Journal Article
Twentieth-Century Literature (1 June 2005) 51 (2): 210–243.
Published: 01 June 2005
... mattered) we escaped from the café to the beach, 213 Jennifer L. Jenkins and found a desolate stretch of sand, and there, in the violet shadow of some red rocks forming a kind of cave, had a brief session of avid caresses, with somebody’s lost pair of sunglasses for...
Journal Article
Twentieth-Century Literature (1 March 2001) 47 (1): 92–113.
Published: 01 March 2001
... seemed involved, in the never-resolved implication of Uncle George’s paternity of the Indi­ an child,3 one possible cause of the father’s suicide and of George’s abrupt disappearance. The laughter of one of the young Indians when the mother bit George’s arm was not lost on Nick, who was...
Journal Article
Twentieth-Century Literature (1 June 2000) 46 (2): 125–149.
Published: 01 June 2000
... we submit to cultural strictures on gendered and sexual behavior in order to establish ourselves as legitimate subjects in society. By acting out subjection and by gesturing to what must be disavowed or lost in the struggle for a stable subject status, these narrators provide Barnes and...
Journal Article
Twentieth-Century Literature (1 March 2017) 63 (1): 21–48.
Published: 01 March 2017
... sweet pine and cypress and finds no horizon will not be there. (1994, 7) The line that is missing from the map—that could represent the lives lost to Famine—is inscribed in the line of her poem, not by its presence but by absence, an absence that, as Hirsch, Kelleher, and others have noted, is...
Journal Article
Twentieth-Century Literature (1 March 2010) 56 (1): 116–121.
Published: 01 March 2010
... relation to land and community. Handley’s insistence that it is the connection to the land and its particularities that provides a new foundation for examining what has been lost in the natural and human histories of the Americas, as well as for envisioning new forms of identity...
Journal Article
Twentieth-Century Literature (1 September 2010) 56 (3): 318–340.
Published: 01 September 2010
..., dark, immaterial, subjective, uncanny, uncontained or ungoverned. As Louis muses in Woolf’s The Waves, “the lighted strip of history is past and out; Kings and Queens; we are gone; our civilization; the Nile; and all life. Our separate drops are dissolved; we are extinct, lost in the abysses of...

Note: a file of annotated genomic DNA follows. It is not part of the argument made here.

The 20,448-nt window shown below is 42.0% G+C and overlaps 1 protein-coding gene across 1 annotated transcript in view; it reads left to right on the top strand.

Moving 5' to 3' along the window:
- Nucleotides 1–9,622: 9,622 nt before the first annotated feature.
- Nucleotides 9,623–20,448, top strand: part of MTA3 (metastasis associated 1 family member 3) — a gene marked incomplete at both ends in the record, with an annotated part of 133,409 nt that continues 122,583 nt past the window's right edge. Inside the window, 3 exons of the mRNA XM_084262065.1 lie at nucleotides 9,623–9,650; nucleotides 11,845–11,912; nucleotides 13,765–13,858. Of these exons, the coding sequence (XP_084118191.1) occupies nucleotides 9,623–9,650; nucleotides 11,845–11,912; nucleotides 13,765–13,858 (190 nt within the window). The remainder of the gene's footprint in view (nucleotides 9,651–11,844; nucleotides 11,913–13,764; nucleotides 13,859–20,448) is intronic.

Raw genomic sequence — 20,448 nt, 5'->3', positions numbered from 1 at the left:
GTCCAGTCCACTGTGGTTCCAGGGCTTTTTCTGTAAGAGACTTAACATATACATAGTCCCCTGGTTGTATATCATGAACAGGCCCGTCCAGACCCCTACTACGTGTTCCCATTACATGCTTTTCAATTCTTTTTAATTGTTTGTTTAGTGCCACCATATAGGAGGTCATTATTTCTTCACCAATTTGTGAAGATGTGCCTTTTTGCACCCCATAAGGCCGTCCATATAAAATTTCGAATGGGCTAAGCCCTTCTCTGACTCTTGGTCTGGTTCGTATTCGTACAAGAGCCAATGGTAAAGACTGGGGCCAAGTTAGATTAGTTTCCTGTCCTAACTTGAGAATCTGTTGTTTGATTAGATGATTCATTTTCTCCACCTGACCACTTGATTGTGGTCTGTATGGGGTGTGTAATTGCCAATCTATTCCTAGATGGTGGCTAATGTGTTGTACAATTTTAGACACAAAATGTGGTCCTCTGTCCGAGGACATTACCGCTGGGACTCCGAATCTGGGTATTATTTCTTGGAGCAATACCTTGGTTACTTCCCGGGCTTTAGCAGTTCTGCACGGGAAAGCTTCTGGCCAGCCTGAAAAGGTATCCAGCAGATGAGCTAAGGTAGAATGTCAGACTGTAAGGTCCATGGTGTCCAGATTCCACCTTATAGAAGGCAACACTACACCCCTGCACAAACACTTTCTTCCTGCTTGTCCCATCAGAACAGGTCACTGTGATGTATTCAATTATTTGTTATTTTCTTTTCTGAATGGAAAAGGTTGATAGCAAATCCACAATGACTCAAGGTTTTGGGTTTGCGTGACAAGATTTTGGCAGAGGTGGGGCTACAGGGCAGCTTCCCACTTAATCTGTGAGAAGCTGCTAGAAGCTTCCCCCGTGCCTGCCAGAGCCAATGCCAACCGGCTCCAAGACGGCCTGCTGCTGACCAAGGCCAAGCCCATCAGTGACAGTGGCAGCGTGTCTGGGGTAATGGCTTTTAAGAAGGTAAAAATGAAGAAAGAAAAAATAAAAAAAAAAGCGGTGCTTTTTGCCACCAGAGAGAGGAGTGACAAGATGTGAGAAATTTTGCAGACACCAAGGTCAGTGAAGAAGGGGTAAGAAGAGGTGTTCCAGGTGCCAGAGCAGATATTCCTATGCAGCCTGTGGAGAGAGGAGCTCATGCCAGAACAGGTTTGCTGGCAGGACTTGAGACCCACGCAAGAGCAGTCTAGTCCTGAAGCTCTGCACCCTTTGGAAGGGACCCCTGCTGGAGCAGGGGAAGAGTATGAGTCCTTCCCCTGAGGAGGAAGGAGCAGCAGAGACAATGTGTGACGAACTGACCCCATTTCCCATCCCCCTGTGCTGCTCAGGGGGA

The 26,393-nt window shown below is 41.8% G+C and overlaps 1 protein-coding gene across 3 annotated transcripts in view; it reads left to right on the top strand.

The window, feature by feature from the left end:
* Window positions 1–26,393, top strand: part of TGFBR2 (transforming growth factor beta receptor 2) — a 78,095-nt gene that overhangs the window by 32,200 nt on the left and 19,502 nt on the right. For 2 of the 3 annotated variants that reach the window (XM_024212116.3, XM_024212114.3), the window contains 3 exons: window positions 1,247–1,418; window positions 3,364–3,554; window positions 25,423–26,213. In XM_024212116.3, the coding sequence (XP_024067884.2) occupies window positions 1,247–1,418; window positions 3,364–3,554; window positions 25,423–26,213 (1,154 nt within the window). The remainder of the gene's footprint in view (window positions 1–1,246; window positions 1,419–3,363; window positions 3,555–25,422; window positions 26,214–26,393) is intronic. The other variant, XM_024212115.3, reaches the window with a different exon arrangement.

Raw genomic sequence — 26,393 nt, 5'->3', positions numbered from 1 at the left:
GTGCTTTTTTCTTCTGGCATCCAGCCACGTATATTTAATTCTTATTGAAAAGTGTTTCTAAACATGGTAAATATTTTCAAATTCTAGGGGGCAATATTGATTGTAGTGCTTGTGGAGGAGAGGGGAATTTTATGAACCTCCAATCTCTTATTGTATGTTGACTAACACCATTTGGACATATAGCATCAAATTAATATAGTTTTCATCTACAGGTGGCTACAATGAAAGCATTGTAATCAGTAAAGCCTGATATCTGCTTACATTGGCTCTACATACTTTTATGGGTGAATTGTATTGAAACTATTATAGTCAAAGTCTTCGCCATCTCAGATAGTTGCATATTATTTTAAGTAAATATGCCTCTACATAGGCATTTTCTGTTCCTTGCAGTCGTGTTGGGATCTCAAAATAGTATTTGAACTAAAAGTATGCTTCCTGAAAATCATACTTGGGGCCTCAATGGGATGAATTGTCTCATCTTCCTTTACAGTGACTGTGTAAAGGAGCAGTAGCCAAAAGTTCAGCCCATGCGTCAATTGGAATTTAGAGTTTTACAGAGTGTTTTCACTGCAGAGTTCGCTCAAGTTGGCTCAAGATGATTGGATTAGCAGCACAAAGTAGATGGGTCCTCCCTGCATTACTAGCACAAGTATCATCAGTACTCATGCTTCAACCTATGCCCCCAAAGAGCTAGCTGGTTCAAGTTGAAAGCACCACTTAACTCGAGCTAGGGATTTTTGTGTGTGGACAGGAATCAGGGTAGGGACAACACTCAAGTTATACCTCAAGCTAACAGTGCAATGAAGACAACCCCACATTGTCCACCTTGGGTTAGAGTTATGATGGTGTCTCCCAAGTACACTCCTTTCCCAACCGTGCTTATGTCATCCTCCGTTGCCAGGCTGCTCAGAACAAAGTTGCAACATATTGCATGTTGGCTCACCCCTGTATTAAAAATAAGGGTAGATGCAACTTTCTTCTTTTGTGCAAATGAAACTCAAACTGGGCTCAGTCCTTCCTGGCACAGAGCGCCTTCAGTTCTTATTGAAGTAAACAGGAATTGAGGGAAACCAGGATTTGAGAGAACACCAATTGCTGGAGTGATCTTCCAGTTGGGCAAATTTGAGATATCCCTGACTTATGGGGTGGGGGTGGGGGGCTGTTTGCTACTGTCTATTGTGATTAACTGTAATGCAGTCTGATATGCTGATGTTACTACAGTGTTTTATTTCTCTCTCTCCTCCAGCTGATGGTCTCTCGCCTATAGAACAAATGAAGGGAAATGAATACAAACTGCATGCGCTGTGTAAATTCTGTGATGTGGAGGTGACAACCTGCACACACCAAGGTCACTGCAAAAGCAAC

Journal Article
Twentieth-Century Literature (1 March 2005) 51 (1): 114–122.
Published: 01 March 2005
... Index Doggett, Rob. “Writing Out (of) Chaos: Constructions of History in Yeats’s ‘Nineteen Hundred and Nineteen’ and ‘Meditations in Time of Civil War.” 47.2 (2001): 137-168 Duras, Marguerite. See Willging Durham, Carolyn A. “Modernism and Mystery: The Curious Case of the Lost...
Journal Article
Twentieth-Century Literature (1 December 2004) 50 (4): 433–435.
Published: 01 December 2004
... focusing on the redemptive potential of government. To Adams, Conrad is skeptical and pessimistic just as he was in his earlier works: rather than represent popular government as an alternative to the lost Christian God, Conrad suggests that such reoccupation may be impossible (171). Adams...
Journal Article
Twentieth-Century Literature (1 December 2005) 51 (4): 491–494.
Published: 01 December 2005
... nature. Here he is after quoting a passage from “Saliences”: Though we have the illusion of utmost particularity, the first- person observer is almost incidental, invoked only by a chatty comment, otherwise absorbed or lost in the poem whose prin­ ciple effort is a “realization” of...
Journal Article
Twentieth-Century Literature (1 June 2014) 60 (2): vi–viii.
Published: 01 June 2014
... larger longing for a lost totality and collectivity represented also by Nora, offer Sebald’s text not a foil to reject, but a “perturbation” that occasions a surprising encounter. The essay approaches this encounter by way of Emmanuel Levinas’s reflections on the relation between self and other...